Boycott State Farm Insurance
As we contemplate the dilemmas of the world, I would propose that to set things right, we become not just vocal but instrumental in shifting this country onto a sane path.
Katrina -- One Year Later
Every day, we hear about more crime, more bloodshed, and more corruption. After 9/11, Bush asked people to go shopping. Money in the form of low interest or even deferred payment irresistible consumerism frenzies was created in a blatant attempt to addict us to the life styles we had come to take for granted, obviously in hopes that we would wage war on innocents so as to maintain our insanity and criminality.
We may not be able to agree on certain interpretations of the news and policies, but I think we can agree that it is outrageous that so little has been done to restore the lives of the people who were dislocated by Katrina. My initiative is this:
Everyone who is insured by State Farm should change insurers, this with loud messages to their agents that they disapprove of State Farm's attempts to cheat people of fair settlements.
Because we have become a country of despicable financial schemes, it is important that people who care make themselves heard and the pocket book is a way to be heard.
I do not think elaboration is necessary, but when we began to realize that Exxon had no intention of honoring its obligations to clean up the mess caused by the Exxon Valdez, some of us boycotted Exxon, but too many people were lazy. Perhaps, they also thought this accident was just an accident so boycotting would be too extreme a measure. The point is not whether or not there was an accident but how the corporation responded to the accident. Thus, boycotting is important.
When the war started in Afghanistan, people could not decide which oil companies to boycott. Most activism centering on boycotts was therefore unsuccessful as a deterrent to further abuse of political power.
Now, however, we have a domestic situation that is totally unconscionable. The whistle blowers—former employees of State Farm Insurance—have stepped forward. State Farm is guilty of heinous crimes against people who have already suffered severely. I therefore urge you to show your solidarity with the people of the Bayou by boycotting State Farm. Change insurers . . . and to urge others to do the same.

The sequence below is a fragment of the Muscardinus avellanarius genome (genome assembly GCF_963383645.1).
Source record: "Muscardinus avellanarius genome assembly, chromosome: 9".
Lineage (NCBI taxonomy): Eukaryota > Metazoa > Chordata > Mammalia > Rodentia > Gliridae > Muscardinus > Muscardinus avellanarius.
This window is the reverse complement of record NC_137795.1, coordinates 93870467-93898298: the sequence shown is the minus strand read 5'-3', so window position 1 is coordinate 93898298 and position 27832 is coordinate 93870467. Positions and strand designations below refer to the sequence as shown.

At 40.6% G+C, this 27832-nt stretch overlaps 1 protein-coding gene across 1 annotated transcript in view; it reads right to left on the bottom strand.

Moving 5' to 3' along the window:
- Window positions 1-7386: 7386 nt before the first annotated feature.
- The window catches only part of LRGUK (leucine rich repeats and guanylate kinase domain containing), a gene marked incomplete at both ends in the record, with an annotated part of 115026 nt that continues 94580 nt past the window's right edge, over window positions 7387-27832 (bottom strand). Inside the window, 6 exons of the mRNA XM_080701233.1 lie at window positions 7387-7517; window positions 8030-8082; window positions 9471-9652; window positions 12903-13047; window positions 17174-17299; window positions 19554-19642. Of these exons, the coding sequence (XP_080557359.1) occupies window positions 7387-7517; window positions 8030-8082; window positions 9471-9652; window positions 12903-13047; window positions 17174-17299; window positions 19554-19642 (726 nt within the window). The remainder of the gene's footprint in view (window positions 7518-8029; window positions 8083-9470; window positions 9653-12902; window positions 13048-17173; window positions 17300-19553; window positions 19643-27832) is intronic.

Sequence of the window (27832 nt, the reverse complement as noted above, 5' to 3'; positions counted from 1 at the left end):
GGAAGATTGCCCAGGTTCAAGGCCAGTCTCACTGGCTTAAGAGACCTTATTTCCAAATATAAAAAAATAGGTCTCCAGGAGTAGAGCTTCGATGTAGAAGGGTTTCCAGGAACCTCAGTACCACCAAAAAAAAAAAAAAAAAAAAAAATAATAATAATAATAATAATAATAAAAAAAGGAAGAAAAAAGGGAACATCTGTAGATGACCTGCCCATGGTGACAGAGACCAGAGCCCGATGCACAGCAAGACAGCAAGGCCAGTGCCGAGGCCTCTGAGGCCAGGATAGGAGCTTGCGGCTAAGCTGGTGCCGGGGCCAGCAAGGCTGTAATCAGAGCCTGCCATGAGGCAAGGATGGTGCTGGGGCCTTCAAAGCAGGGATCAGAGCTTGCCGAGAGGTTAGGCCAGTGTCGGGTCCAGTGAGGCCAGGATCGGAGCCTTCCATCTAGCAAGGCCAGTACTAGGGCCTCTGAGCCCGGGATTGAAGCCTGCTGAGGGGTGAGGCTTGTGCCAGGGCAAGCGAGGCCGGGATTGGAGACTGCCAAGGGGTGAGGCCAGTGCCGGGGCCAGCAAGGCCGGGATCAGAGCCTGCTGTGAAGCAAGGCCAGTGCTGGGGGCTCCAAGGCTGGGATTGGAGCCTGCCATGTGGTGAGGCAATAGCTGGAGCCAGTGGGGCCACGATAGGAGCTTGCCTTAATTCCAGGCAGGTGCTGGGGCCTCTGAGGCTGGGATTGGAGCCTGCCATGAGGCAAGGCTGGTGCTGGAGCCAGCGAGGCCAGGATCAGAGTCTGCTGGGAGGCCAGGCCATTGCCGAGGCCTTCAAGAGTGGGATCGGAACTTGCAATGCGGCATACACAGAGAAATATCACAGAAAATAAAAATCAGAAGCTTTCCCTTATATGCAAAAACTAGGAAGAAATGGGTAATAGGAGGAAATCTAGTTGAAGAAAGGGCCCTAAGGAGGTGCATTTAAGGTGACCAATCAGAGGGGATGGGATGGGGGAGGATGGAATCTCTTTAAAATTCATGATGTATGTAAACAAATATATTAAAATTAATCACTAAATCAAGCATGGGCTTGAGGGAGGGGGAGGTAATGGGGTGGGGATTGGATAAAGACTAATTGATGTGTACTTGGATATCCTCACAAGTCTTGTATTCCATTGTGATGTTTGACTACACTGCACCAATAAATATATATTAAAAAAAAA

I believe that through concerted action that is customer initiated, the thugs at the top of these megalomaniacal companies will get the message.
While my own situation is not nearly as serious as that of people in New Orleans, I have also been a victim of insurance company corruption. The insurance commission is more or less an old boys club. I don't know if the attorney general is any better, but consumers can make a difference. If it were me, I would dump State Farm stock and cancel my policy. I am not insured by State Farm, and I am not 100% sure that other insurance companies are significantly better. They all probably have the same contemptible accounting practices and similar harassment strategies; but one way to get this country pointed the right direction is to act with conscience.
If we want to experience integrity, it seems we have to demand it. Please show your compassion for your brothers and sisters in the Bayou by sending a very clear message to State Farm. I truly believe this will shock corporate America and advance the need for much needed reform.
I am personally involved in protracted litigation with an equally unconscionable insurance company. My story in on Mold Misery. What I have learned as a result of this situation is that insurance companies regard payments to attorneys as expenses and payments to claimants as losses. Obviously, money is ultimately generic so exactly what the name of the costs are, money going out dings profits; but the accounting is so sleazy that efforts are focused on reducing claims rather than the costs of defense against claims. Insurance companies will pay thousands of dollars to assorted engineers, inspectors, and experts to make it look like there is no problem. They will harass claimants with tedious and irrelevant paper work, depositions, and trials. They will stonewall and pretend to have lost emails, telephone messages, and written correspondence. They will, of course, deny that they do this, but it is the modus operandi.
When they do send someone to assess damage, they will routinely avoid looking at the most costly damage so as not to have any record in the file about anything related to the real issue. They do this with straight faces and often with sordid name calling but surely through innuendo, usually implying that the claimant is trying to con them rather than vice versa. They know the con game so well that they probably figure everyone has been dealt in, but in all my exchanges with such companies, I have never been dealt a fair hand . . . and the longer I hear other stories, the more I realize this is simply business as usual, not business as it is represented in advertising that suggests that your insurer is your friend in time of need.
So, while one company may not be much better than any other, sending a strong message to State Farm acts as an ultimatum to the industry to clean up its act or face a dissident population.
If you are a satisfied or dissatisfied customer, you may send your story so that both sides are presented. If you work for an insurance company, please do not send "stories." Your company has the resources to sponsor media presentations showing the compassionate deeds rendered, but please do not concoct tales.
Copyright by Ingrid Naiman 2002, 2006, 2009, 2014